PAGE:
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We’ve already gone through every detail of Croatia’s temporary digital nomad residence permit in our article about it. However, that was theory. What we’re bringing you now is an overview of the practical application.
So, if you’re interested in knowing how it looks like when a real-life person navigates the labyrinth of the bureaucracy that is this residence permit, sit back and relax. There’s no monstrous Minotaur at the end of this journey, only a very beautiful country that is Croatia.
Because we’re Croatian, we will never truly know how the application process for Croatia’s temporary residence permit looks like in practice as there is no need for us to go through the process in question to be able to live here. So, how then are we going to lead you through this labyrinth?
With the help of a guide, of course!
The name of our guide through the process of this residence permit application is Mary Ann Grisham. She is a US Citizen currently living in Texas. During her successful career in software sales for US travel tech giant, Sabre Travel Network, she formed her boutique tour and travel consulting company and has been operating it as a side-gig/passion project ever since 2008.
When global travel came to a screeching halt last March, all sectors of the travel industries had to find a way to get through the accompanying issues that followed. Sabre was no different, and in the summer of 2020 they offered employees the chance to voluntarily separate from the company. After much soul-searching, Mary Ann decided to turn this into an opportunity to make something positive out of a not-so-ideal situation. Proving once more that when there’s a will, there’s a way.
Fortunately, her business, Enchanted Traveler – a US-based tour company and travel consultancy, already had a platform and social media presence, along with many happy clients, so she was able to quickly pivot to focus on creating tour products for her North American clients. Enchanted Traveler focuses on delighting their clients with custom, luxury escorted tours. They also create detailed, personalized itineraries for their clients who are traveling independently to France and Italy.
All the consultations, sales, and marketing are conducted online, so Mary Ann is free to do her work from any place in the world. Enchanted Traveler is currently looking to expand its destinations to include the Eastern Mediterranean, as well. Their focus on small group tours that include unique venues, local festivals, private guides, and behind-the-scenes experiences not included on other tours is what makes traveling with them a wonderful experience.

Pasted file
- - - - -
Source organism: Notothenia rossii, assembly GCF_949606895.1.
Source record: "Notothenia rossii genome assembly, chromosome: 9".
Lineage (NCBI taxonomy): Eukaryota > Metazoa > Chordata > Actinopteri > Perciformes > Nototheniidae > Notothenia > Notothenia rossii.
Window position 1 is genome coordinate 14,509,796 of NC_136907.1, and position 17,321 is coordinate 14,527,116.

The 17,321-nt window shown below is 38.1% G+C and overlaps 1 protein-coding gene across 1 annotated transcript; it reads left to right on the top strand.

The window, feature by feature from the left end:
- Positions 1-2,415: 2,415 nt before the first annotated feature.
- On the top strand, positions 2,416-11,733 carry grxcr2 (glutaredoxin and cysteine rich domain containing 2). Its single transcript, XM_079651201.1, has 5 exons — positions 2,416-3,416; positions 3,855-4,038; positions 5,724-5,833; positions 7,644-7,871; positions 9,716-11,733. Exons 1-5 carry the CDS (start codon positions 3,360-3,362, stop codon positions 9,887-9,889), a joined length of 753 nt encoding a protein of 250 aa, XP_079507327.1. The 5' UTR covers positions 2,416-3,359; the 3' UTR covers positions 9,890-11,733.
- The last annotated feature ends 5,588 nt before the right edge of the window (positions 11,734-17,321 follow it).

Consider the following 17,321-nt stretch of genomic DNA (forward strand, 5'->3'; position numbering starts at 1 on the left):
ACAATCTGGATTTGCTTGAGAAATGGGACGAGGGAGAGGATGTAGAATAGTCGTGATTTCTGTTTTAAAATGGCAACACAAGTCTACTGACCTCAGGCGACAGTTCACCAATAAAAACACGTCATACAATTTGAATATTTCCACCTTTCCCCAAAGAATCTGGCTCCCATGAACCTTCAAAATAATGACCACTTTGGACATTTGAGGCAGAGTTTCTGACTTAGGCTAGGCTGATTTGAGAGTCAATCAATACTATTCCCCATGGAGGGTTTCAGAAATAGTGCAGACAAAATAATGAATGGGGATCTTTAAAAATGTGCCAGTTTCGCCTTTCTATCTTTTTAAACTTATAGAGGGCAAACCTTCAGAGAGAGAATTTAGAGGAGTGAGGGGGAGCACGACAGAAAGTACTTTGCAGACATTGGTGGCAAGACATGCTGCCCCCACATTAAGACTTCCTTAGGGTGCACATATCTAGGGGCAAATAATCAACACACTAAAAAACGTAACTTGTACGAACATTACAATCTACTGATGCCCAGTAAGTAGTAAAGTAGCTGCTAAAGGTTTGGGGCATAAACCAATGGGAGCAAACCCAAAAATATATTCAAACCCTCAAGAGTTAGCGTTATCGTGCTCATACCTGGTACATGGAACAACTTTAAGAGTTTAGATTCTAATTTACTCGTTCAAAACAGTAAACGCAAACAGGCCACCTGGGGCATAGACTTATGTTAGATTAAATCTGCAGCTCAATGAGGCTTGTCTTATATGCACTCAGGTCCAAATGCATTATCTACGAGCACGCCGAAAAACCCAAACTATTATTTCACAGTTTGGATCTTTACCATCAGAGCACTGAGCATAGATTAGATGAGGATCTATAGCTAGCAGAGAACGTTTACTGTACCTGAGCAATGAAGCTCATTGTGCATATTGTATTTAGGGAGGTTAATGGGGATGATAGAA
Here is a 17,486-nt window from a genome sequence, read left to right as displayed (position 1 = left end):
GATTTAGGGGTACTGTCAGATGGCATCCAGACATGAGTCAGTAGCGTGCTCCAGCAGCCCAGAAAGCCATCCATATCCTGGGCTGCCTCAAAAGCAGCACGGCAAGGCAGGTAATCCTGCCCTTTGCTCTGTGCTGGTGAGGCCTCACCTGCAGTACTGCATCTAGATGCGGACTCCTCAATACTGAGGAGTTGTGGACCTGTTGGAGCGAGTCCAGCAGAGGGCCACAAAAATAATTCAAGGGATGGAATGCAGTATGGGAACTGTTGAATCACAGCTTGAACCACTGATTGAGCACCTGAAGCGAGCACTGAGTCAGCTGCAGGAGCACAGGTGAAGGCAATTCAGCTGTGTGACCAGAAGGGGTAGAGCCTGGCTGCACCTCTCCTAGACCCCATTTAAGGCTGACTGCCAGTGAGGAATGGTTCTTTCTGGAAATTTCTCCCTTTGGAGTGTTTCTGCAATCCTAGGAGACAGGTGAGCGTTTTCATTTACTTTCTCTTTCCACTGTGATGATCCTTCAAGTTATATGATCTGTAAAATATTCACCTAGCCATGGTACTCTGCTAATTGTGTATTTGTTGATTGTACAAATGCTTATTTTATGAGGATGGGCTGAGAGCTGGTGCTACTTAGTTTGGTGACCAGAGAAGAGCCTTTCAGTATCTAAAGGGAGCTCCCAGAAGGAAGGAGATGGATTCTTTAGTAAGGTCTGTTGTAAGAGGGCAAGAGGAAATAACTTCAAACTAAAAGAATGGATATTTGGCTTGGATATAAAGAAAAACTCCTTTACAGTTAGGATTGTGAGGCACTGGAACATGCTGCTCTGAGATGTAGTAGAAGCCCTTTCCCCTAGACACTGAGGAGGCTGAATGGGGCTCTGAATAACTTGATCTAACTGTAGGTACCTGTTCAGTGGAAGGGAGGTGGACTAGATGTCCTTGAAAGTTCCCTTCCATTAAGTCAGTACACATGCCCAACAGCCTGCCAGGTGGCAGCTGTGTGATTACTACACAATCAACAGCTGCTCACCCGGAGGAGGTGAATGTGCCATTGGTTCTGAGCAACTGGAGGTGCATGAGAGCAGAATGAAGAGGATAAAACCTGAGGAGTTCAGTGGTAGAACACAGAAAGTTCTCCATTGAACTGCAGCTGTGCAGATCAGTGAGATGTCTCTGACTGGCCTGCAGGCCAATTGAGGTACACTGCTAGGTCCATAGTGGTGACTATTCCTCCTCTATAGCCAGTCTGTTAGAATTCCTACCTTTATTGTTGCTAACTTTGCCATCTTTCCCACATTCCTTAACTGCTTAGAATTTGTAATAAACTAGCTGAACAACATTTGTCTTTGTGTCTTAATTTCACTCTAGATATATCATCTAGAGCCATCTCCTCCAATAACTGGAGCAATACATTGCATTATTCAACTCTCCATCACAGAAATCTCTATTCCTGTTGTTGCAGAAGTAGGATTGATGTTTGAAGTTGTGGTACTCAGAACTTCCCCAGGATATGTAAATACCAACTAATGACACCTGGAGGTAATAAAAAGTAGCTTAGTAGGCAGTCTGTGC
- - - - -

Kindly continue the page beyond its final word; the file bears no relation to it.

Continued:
This level of exclusivity requires years of relationship-building and research, therefore, for Mary Ann being on the ground in the EU now will allow her to personally inspect properties, meet with suppliers, explore unique sightseeing opportunities and venues, etc., so the timing of Croatia’s digital nomad opportunity is perfect for her as an individual and for Enchanted Traveler as they look to expand to new markets.
They rightfully pride themselves in personally vetting all tour components, ensuring unique and quality tour experiences for their clients. Their motto is “Your Experience Begins with Ours!”, so it’s no wonder Mary Ann decided to be our tour guide through this residence permit application process.
Mary Ann submitted her online application on March 4, 2021. She received acknowledgment the following day, verifying the receipt and advising her the application would be forwarded to the local police authority in Zagreb for review and processing. This is the standard procedure for any municipality in Croatia where you might be submitting your application to.
At the time this was written it has been 14 days since submission, but Mary Ann has not received any response yet. This is also to be expected as the process takes at least three to four weeks.
The process to apply for the digital nomad residence permit is fairly straightforward, even if it does take some time.